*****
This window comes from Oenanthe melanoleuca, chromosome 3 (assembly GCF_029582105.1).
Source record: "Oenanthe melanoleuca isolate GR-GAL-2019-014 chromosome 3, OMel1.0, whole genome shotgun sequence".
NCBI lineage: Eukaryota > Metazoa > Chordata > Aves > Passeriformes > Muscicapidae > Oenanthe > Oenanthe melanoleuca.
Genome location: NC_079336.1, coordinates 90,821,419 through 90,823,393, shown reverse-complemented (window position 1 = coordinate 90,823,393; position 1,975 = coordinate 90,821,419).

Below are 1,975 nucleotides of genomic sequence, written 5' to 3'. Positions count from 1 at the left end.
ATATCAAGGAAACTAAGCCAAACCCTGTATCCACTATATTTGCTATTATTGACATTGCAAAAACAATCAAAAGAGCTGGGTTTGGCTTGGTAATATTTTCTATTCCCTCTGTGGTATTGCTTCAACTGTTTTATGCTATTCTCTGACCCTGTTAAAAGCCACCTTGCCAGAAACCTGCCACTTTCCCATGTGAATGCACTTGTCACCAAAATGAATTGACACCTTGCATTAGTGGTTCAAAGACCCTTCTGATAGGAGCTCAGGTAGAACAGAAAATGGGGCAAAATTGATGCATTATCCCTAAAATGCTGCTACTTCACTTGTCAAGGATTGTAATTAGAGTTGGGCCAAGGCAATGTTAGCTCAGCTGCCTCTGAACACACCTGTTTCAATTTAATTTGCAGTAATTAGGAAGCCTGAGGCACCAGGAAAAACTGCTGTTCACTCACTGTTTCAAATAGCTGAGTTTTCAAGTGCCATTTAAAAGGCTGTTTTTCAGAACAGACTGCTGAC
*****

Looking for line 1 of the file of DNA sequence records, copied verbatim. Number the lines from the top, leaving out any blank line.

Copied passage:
This window comes from Oenanthe melanoleuca, chromosome 3 (assembly GCF_029582105.1).